Over the May holidays Yang Xiao escaped the crush in Dali and returned to Laojunshan, which we first visited on the Tea Trail to the Yangtze exploratory trek in May 2010. We failed to find a viable south-north route over the range to Shitou on that occasion; Yang Xiao hoped to do better this time out.
Yang Xiao ascends the lower south slope of the Laojun range, which peaks at 4,247 meters above sea level.
Laojunshan is best known for its abundance of rhododendron species. Early May is just about the perfect time to hike here. I’ve posted a number of flower pix lower down. The example above is a Rhododendron yunnanensis, if I remember rightly.
Laojunshan is also notable for its alpine lakes. These three are probably the most famous, collectively known as San Cai Hu.
While I stayed home, Yang Xiao was joined on this trip by our friend Adam Kritzer, who runs Climb Dali.
Our intrepid duo’s tent below Taiyi Feng, the 2nd-highest peak of the Laojun Range, next to Yue Hu (“Moon Lake”).
Adam helps himself to fresh spring water. We’ve noticed Europeans and, especially, North Americans tend to be nervous about drinking untreated water in China’s wilderness. In Yunnan’s high ranges we can usually find excellent water sources; it’s the treated water in town that we’re worried about!
Yunnan was still in the grip of drought during May. The weather didn’t break until the second week of June.
In the distance you can just see the line of the road that leads up to the Qunlong Shanzhuang, a little-visited tourist restaurant-guesthouse in the “99 Dragon Pools” area on Laojunshan. It’s a long, bumpy 4-wheel-drive up a dirt and stone track, but well worth it if you’re interested in the primeval rhododendron forest on the slopes above the restaurant.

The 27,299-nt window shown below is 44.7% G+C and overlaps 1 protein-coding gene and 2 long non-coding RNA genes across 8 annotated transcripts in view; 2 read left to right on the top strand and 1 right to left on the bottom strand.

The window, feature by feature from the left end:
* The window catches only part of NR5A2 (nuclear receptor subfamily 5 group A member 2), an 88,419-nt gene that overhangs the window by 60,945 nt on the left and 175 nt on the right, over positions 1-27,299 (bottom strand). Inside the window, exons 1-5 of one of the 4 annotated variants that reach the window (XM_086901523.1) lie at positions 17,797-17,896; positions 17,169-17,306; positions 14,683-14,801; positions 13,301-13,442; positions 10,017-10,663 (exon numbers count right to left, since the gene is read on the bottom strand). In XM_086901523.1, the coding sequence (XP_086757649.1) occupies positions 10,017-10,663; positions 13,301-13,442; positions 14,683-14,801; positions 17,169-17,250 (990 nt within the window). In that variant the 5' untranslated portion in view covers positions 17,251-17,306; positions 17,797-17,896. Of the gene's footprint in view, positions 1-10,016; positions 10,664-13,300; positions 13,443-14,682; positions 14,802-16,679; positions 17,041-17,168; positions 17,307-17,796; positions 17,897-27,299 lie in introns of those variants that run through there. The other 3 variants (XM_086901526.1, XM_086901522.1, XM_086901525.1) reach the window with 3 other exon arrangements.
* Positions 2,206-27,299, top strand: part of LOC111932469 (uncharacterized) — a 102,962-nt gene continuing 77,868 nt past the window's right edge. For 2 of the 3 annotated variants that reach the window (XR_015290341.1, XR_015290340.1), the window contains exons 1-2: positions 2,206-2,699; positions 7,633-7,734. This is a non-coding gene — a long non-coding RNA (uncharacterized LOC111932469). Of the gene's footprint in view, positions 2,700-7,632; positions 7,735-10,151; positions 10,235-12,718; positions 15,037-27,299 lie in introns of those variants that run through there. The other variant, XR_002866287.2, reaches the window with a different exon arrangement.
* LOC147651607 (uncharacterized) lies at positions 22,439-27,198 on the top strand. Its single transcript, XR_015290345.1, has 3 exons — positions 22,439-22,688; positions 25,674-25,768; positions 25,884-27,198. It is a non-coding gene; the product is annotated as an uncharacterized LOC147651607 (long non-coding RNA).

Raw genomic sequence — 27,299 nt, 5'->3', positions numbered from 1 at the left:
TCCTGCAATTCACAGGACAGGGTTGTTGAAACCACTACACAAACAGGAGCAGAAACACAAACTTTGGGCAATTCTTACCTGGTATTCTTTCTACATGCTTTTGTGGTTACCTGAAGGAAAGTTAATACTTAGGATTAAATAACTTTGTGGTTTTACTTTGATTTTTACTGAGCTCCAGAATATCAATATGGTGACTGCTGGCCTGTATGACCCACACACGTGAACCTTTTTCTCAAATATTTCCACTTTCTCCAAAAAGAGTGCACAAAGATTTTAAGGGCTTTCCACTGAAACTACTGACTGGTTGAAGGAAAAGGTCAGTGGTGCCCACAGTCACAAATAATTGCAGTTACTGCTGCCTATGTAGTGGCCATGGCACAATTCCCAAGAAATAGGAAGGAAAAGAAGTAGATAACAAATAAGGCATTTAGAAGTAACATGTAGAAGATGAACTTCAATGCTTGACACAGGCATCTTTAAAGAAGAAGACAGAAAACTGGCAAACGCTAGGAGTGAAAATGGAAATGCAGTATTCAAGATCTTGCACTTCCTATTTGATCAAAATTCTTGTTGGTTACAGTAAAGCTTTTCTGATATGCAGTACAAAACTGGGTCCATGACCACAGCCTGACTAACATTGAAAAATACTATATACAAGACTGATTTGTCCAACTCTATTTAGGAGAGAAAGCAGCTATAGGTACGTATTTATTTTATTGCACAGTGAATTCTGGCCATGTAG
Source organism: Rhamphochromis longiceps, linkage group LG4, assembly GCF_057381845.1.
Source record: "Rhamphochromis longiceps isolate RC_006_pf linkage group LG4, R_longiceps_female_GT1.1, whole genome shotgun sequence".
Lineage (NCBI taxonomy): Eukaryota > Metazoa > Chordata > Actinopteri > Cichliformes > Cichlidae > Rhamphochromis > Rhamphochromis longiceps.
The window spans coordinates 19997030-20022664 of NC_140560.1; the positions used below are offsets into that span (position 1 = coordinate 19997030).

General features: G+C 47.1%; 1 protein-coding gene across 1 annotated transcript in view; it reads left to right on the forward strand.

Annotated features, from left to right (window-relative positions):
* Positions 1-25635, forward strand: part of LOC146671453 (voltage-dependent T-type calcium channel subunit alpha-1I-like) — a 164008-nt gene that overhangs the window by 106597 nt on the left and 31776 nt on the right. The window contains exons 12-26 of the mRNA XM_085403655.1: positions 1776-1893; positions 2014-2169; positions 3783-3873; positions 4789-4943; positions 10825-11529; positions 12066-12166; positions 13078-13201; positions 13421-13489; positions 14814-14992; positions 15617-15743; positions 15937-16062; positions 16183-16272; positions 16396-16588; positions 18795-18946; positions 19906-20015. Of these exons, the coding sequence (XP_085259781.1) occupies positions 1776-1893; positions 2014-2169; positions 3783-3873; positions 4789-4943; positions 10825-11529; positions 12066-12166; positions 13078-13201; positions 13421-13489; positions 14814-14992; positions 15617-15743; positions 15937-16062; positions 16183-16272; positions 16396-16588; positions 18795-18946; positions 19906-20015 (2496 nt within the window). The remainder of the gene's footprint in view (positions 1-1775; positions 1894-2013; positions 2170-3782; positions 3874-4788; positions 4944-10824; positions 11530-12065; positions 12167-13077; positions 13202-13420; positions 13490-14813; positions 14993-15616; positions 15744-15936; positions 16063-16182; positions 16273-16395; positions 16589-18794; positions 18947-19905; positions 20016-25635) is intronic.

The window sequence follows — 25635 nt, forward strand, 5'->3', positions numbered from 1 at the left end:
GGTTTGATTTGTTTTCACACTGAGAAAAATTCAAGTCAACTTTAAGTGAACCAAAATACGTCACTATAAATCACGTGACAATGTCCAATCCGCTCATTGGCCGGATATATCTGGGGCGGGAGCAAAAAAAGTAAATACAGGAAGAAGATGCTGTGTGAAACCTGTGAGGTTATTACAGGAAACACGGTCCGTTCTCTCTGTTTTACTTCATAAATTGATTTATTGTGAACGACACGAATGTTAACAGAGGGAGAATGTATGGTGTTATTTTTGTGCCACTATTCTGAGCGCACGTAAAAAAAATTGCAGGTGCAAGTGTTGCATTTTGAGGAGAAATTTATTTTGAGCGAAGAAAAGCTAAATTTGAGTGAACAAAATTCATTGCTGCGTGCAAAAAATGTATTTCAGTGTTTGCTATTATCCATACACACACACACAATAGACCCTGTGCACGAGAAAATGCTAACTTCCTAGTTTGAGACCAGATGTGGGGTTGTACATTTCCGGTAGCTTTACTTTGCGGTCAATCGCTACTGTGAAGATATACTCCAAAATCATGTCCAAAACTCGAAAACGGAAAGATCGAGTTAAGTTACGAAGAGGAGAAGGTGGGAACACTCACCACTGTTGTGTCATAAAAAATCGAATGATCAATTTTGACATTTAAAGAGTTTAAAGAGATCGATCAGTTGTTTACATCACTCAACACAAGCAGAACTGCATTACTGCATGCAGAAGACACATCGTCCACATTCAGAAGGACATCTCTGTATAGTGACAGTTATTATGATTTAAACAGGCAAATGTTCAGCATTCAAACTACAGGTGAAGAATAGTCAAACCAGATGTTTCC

If you were to hike up into that forest, you might meet this gentleman or his fellow villagers. Zhao Runqing was foraging for Cordyceps sinensis, or caterpillar fungus, which fetches a fine price among Chinese convinced of its magical medicinal properties.
Some of Zhao Runqing’s cordyceps collection.
I’m not sure about this rhododendron…
…or this one.
Primula sonchifolia Franch.
This, however, I think is a Rhododendron phaechrysum, with lots of small Rhododendron racemosum in the background.
I think this is a Rhododendron rubiginosum.
And here’s the Rhododendron racemosum close up.
Damn my memory. I’ll fill this one in as soon as Yang Xiao gives me back the Yunnan flower bible.
This is an interesting one. I’m not even sure if it’s a flower or a fruit!
On the north side of Laojunshan, Yang Xiao and Adam reached the village of Lanxiang, which is mainly inhabited by people of the Bai ethnic group. Yang Xiulan shows off the local style, which is quite different to that of the Bai here in Dali.
Having successfully negotiated Laojunshan, Yang Xiao and Adam departed the area via the valley that leads through Shitou to the Jinsha River. Yang Xiao says the route they followed was good overall, but too narrow for a mule team in places. Older villagers confirmed that caravans formerly passed that way, however, and that a viable trail is still intact. We’ll be heading back to Laojunshan to find it…